THERE WAS chaos, wailing, and mourning last Saturday at the Bolgatanga Polytechnic, when the only hostel facility for both female and male students was gutted by fire. The one-storey building lecture hall was converted into a hostel facility, as a result of lack of hostel facilities for resident students of the polytechnic.
The fire started at about 1.00 p.m., when most of the students were watching television in their entertainment hall (Junior Common Room). Others had left the campus, to either spend the weekend with their families, friends, relations, or do some shopping.
Narrating the incident to The Chronicle, the Vice-Rector of the Polytechnic, Mr. Theophilus Azungah, said the fire started from the ground floor, Room 4, but before the attention of the students was drawn to it, it had already spread to other rooms, and was beyond their control.
While fighting the fire, a distress call was made to the Ghana National Fire Service in Bolgatanga. After only a few minutes of their arrival, the personnel of the service exhausted the water in their fire truck.
Though Mr. Azungah was grateful to the Fire Service for responding to their call, he lamented that the service in the region was handicapped, because they exhausted the water only a few minutes upon their arrival, and by the time they could go back to Bolgatanga to replenish the machine, seven rooms, and the Junior Common Room had been completely razed.
All the five hostel rooms belonging to the female students, and two belonging to the male students, were burnt to ashes.
When this reporter rushed to the scene, the fire service personnel were seen battling the fire, while the affected students watched helplessly, as their personal effects were destroyed with into thick smoke spewing into the sky.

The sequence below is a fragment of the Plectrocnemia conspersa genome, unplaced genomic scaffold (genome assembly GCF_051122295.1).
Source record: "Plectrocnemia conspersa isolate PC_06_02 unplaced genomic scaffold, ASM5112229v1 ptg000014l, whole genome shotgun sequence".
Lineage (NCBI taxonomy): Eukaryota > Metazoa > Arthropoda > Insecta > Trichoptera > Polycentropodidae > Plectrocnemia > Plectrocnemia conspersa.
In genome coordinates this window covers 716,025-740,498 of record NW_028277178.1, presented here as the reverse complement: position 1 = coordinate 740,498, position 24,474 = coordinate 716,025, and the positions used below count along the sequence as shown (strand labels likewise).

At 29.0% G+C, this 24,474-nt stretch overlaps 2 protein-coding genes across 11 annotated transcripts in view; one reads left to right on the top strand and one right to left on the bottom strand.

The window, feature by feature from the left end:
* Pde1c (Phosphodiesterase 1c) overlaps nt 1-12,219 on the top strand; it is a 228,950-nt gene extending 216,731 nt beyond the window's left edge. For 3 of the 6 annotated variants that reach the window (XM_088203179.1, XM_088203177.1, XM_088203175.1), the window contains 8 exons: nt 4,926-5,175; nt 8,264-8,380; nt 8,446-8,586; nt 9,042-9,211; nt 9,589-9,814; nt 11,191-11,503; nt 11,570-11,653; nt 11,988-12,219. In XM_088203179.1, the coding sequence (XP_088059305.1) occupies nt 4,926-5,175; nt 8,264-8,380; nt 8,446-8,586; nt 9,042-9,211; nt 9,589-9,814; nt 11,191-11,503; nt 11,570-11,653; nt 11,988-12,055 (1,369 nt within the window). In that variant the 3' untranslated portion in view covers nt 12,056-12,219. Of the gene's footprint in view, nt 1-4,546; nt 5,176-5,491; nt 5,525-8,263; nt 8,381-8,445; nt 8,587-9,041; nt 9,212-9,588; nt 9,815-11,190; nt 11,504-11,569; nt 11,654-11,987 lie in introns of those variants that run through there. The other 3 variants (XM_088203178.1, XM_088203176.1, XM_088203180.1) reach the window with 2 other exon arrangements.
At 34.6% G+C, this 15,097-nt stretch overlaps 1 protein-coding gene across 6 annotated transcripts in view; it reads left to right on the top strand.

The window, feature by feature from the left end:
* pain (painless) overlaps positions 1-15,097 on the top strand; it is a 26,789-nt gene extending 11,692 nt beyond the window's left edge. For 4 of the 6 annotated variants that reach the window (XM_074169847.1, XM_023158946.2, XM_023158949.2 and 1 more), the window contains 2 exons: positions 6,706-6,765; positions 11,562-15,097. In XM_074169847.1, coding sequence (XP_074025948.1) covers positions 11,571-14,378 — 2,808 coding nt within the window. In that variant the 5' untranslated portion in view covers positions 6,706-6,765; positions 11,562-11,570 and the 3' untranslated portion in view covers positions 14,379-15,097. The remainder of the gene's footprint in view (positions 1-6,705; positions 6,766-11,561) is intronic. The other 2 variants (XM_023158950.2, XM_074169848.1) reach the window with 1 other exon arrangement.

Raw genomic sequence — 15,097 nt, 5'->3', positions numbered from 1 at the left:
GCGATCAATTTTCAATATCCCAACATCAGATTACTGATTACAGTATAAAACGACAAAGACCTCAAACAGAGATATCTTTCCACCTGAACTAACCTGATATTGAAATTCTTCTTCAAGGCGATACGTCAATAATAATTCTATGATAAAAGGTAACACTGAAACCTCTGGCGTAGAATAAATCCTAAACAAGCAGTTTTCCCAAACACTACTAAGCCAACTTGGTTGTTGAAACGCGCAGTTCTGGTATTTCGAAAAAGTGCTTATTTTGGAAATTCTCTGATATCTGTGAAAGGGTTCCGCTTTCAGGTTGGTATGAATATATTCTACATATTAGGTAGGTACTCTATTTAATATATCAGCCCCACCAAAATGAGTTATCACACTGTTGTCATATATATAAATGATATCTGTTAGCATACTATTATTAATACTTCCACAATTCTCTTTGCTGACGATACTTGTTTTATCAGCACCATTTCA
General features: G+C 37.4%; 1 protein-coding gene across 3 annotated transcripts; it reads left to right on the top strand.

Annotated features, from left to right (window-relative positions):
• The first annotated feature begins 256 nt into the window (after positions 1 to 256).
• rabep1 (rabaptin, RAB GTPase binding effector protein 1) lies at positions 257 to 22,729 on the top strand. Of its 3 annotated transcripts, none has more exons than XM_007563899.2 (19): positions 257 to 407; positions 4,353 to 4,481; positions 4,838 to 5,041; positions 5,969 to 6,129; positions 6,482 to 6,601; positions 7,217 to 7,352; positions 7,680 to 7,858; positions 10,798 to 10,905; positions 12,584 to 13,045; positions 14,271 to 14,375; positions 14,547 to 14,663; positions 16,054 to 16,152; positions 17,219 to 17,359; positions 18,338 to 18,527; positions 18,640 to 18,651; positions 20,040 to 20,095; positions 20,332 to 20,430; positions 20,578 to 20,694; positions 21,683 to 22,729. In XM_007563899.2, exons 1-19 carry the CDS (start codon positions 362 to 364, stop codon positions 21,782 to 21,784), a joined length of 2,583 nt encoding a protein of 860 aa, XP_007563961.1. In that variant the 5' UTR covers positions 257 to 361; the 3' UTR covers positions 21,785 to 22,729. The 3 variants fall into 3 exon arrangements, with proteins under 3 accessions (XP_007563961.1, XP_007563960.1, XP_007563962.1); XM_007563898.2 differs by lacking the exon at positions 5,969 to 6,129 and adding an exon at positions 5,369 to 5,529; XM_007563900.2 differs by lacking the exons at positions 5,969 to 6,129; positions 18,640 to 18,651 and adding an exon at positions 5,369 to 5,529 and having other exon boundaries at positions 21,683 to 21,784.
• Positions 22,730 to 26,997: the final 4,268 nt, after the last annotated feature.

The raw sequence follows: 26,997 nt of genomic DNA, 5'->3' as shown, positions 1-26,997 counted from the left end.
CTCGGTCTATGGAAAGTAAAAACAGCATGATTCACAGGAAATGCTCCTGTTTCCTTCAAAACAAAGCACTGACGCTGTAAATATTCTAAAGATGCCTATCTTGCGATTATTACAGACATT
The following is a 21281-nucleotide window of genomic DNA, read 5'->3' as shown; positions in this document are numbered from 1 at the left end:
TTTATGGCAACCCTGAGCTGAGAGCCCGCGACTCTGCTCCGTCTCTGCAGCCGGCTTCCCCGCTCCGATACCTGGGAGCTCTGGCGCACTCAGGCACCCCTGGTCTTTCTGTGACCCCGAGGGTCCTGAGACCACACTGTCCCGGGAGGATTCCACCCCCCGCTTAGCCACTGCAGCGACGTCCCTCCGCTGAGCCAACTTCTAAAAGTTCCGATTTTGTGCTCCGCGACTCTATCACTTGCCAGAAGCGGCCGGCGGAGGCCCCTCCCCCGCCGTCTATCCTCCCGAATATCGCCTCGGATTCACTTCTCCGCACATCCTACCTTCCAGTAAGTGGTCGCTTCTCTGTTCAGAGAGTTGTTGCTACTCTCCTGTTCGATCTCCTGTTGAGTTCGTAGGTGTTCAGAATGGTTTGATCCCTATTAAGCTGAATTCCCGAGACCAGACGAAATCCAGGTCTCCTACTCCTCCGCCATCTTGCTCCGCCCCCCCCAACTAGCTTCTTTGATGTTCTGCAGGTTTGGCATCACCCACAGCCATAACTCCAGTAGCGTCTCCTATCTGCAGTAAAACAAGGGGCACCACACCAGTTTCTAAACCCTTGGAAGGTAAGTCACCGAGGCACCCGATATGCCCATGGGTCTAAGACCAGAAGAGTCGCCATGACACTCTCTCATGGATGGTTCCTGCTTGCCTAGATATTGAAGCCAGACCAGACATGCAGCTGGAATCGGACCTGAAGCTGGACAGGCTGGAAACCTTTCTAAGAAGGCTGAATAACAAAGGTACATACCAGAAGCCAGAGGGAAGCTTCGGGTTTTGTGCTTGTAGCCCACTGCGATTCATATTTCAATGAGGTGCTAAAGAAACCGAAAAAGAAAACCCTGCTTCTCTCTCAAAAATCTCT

The thick smoke engulfed the Sumbrungu community, where the polytechnic is located, thus drawing hundreds of villagers to the scene. Sumbrungu is about 11 kilometres away from Bolgatanga, the capital of the Upper East Region.
Victims of the fire outbreak said a room contained 20 students for the females, and 22 for their male counterparts. This means that about 144 students lost their hand-outs and vital documents, clothings, computers, cell phones, cooking utensils, mattresses and food items, among others, running into millions of cedis.
Mr. Azungah, flanked by the Dean of students, Mr. Oscar Avomah, and Mr. Emmanuel Akampaadgi, appealed to the agonized students to stay calm, as the authorities of the Polytechnic were putting up temporary measures to accommodate them.
He immediately released two workshops, one for the males and another for the females, for them to use as temporary sleeping places.
Arrangements were also made to provide them with food, until the authorities hold a meeting on Monday, February 23 to deliberate on the situation.
The polytechnic authorities expressed their appreciation to the GNFS, the Police Service, the local inhabitants, and the media, for their prompt response and support that helped to put out the fire.
Mr. Azungah appealed to the Ministry of Education, the Ghana Education Service, philanthropists, the National Disaster Management Organisation, Regional Coordinating Council and the Ghana Red Cross Society, to assist the polytechnic handle the situation.
The President of the Students' Representative Council (SRC), Solomon Awariya, could not come to terms with the disheartening situation.
He recalled all the renovation works and acquisition of entertainment gadgets that the council had recently made, but only to lose everything to the fire.
He said the council had spent over GH¢36,000 on these projects.
Both the polytechnic authorities and senior officers of the fire service could not immediately ascertain the cause of the fire, but Mr. Azungah said the polytechnic would constitute a committee to investigate the cause.